The organizers were cheeky enough to create a bit of a faux-protest motif for the event, whose theme was “Confronting Consensus”, but the talks actually brought a nuanced conversation about development, housing, and the role of consultation as a discussion between the public and decision-makers. There were probably an equal number of jibes at the Real Estate industry as there was at elected officials, and everyone seemed to acknowledge that the current housing situation in Greater Vancouver isn’t sustainable, or even desirable in the shorter term.

I wished that the folks from Yes in New West were there to be inspired by two of the speakers in particular.

Seth Rogen’s academic brother?
Seth Rogen’s academic brother?

Paul Kershaw has his Generation Squeeze pitch down solidly, and has criticism for pretty much everyone involved in creating a housing market where an entire generation is feeling completely squeezed out. His economic stats were pretty compelling, demonstrating how today’s young professionals are in an entirely different economic universe than their parents, with home ownership being well out of reach for even the most responsible savers.

His call to action is pretty simple: Generation Squeeze has got to get organized, then get active, not just to demand better, but to give decision makers (elected officials, for the most part) the information and vocal support they need to make the sometimes difficult policy decisions that are required to shift our land use.

A perfect example of this call to action was personified in Sonja Trauss of BARF (Bay Area Renters Federation), who is taking a pretty active approach in San Francisco:20170330_192115
San Francisco has, arguably, a bigger housing affordability issue than Vancouver, and faces serious challenges increasing housing stock because of resident push-back against any form of density. The simple truth Trauss realized is that traditional public consultation, when it comes to housing development, completely misses the target. People who will live in new housing never go to the public hearings to support that housing, so the only voice heard at public meetings is that of the people who already have housing near the site of the development. In what other instance do we ask the only cohort who do not want a product to comment on the form of the product?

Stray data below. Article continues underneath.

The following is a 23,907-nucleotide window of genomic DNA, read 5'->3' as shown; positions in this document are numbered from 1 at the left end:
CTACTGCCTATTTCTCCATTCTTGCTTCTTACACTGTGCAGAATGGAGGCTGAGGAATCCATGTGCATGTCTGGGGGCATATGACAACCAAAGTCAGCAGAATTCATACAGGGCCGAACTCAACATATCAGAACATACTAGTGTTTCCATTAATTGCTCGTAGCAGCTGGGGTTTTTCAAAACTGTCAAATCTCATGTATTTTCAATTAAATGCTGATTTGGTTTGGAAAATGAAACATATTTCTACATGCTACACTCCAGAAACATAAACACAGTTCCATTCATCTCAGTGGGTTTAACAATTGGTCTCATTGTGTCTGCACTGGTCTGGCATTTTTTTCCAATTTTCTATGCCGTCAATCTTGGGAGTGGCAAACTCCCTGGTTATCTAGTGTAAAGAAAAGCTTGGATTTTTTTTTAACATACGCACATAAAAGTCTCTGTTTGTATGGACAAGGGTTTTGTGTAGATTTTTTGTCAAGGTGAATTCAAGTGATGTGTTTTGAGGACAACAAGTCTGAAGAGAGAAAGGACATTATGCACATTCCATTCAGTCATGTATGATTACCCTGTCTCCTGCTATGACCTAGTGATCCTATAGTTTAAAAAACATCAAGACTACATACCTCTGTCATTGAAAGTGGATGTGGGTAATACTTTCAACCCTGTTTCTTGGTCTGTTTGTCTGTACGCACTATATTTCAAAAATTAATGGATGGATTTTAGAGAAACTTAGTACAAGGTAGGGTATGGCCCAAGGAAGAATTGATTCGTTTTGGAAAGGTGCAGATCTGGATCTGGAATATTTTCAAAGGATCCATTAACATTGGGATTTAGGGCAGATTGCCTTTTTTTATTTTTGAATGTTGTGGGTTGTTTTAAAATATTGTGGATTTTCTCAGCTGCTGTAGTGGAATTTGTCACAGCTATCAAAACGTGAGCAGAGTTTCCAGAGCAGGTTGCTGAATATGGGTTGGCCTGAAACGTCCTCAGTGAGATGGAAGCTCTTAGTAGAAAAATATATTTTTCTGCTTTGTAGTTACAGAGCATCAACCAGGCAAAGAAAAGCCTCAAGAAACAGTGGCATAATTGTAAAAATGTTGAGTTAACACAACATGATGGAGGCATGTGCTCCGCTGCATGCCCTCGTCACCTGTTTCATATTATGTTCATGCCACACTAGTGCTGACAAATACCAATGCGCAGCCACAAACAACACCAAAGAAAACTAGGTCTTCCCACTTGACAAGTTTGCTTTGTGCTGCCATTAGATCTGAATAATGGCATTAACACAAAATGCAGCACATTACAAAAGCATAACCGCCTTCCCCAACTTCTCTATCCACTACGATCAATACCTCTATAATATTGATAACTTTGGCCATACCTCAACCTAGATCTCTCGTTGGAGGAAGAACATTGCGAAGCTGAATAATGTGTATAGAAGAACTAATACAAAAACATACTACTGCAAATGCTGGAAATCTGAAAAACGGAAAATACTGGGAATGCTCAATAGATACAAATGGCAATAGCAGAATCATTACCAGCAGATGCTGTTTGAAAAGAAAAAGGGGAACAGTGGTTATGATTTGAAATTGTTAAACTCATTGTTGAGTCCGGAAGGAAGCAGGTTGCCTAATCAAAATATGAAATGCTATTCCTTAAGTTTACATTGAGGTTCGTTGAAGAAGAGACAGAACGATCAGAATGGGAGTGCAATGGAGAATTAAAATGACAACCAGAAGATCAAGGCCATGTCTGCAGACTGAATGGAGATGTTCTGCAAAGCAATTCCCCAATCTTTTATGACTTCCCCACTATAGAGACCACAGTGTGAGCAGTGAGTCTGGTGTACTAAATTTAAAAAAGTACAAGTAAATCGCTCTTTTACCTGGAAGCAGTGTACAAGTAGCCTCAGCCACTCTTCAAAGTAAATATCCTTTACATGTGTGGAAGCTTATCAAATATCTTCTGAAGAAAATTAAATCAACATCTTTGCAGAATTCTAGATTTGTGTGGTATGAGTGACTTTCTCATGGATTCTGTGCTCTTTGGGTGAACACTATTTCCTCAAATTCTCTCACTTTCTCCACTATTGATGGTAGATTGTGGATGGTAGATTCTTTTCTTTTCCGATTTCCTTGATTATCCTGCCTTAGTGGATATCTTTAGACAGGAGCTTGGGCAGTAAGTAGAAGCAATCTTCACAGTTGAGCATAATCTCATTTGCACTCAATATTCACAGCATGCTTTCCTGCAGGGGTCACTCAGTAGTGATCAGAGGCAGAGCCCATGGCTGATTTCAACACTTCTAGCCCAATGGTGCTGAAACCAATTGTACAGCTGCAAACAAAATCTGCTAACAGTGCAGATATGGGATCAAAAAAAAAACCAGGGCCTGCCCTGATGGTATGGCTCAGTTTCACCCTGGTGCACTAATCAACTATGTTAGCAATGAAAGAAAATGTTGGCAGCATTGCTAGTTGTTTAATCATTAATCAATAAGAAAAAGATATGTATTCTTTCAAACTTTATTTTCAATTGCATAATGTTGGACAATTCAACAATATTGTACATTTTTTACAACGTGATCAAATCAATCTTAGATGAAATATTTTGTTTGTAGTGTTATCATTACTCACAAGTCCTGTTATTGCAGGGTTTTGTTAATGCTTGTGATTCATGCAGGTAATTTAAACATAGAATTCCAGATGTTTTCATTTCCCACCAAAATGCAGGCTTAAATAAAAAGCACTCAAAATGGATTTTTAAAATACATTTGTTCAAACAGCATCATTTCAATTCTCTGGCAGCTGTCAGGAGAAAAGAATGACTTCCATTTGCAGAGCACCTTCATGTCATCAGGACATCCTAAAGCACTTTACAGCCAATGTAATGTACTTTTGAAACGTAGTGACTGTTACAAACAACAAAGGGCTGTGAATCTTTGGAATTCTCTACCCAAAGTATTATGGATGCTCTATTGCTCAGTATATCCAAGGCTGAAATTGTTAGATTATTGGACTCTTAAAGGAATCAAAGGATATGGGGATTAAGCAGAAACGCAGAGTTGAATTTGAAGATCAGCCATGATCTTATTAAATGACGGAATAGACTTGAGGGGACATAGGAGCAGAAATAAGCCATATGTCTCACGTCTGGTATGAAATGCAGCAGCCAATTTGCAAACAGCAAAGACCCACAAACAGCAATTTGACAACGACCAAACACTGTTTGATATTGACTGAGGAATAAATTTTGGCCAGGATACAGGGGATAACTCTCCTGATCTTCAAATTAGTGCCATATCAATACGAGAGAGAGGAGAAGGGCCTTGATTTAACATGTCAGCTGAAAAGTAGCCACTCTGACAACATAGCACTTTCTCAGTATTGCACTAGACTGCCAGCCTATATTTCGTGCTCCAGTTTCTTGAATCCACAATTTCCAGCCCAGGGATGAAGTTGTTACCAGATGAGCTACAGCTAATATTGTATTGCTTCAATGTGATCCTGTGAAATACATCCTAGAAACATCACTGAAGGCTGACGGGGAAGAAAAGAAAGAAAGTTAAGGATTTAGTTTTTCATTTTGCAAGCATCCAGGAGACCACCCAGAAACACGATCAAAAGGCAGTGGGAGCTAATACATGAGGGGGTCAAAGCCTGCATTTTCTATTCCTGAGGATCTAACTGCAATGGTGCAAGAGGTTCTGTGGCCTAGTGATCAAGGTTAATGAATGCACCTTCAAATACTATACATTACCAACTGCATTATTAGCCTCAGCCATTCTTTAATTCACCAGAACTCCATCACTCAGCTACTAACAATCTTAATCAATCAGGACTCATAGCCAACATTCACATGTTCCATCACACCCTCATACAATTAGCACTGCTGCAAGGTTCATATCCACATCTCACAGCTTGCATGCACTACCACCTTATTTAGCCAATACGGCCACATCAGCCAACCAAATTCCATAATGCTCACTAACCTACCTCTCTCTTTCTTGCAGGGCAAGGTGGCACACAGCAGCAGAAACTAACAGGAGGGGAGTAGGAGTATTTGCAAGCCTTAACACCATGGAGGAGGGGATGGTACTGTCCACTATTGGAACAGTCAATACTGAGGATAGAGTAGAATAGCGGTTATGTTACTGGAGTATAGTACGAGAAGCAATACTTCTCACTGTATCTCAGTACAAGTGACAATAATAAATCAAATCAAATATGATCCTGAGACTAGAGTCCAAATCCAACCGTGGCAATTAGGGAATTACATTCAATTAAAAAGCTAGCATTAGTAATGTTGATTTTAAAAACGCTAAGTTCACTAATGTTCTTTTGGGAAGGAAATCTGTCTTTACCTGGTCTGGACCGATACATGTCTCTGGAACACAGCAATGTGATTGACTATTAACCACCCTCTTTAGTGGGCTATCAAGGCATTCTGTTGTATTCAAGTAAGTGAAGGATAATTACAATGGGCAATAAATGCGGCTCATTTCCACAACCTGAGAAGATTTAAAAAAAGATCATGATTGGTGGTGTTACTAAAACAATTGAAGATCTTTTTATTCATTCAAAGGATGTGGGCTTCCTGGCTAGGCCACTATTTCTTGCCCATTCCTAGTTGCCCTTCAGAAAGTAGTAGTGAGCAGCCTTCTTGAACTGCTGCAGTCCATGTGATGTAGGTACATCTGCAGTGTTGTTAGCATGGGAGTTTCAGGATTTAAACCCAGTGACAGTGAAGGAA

Her organization tries to break this cycle in San Francisco by organizing active feedback by renters and underhoused people to pretty much every development project in the Bay Area, arguing that rapid increases in regional housing supply is much more important than the (inevitable) parochial concerns.

The talks were rounded out by Nick Buettner of the Blue Zones Project and Steven Levitt, the Freakonomics guy.

The Blue Zones idea is familiar to most urban planning geeks – there are places in the world where combinations of built form and behavior results in longer lifespans and higher quality of life. It is intriguing to learn what lifestyle commonalities may be behind the gerontology anomalies of Okinawa, Sardinia, and Loma Linda, California.

Finally, I may have been the last person on earth to have read Freakonomics, which I did over the Christmas break while on vacation. I found Leavitt in person very much like I found the book: Interesting, but slightly frustrating. Leavitt has a bewildering combination of pattern-seeking insight and intellectual laziness. He finds new ways to pull insight out of noisy data, but then seems to lose interest in the complex interactions that may underlie these patterns – he seems to rush from correlation to causation with reckless abandon, which rubs us in the non-dismal sciences the wrong way. Worse, he response when being called out on this tenancy is essentially to say “Meh”.

All in all, an interesting evening that had me buzzing with OCP energy:


Ask Pat: Medicine Hat

Alice asks—

Is there any reason the Medicine Hat approach of reducing Homelessness in their city can’t be applied to New Westminster? I know it has been said senior gov’t needs to step up but the Medicine Hat strategy involved very little additional funding from senior gov’t. Their population and homeless population appear to be in line with New West.

This is one of the areas of the City’s operations where I have had to climb a pretty steep learning curve. We have Councillors and a Mayor with much more knowledge of this than I do (and some pretty stellar staff, as a bonus), but I’ll take a dive at answering this with that caveat in mind, and keep myself open to correction from those with more knowledge.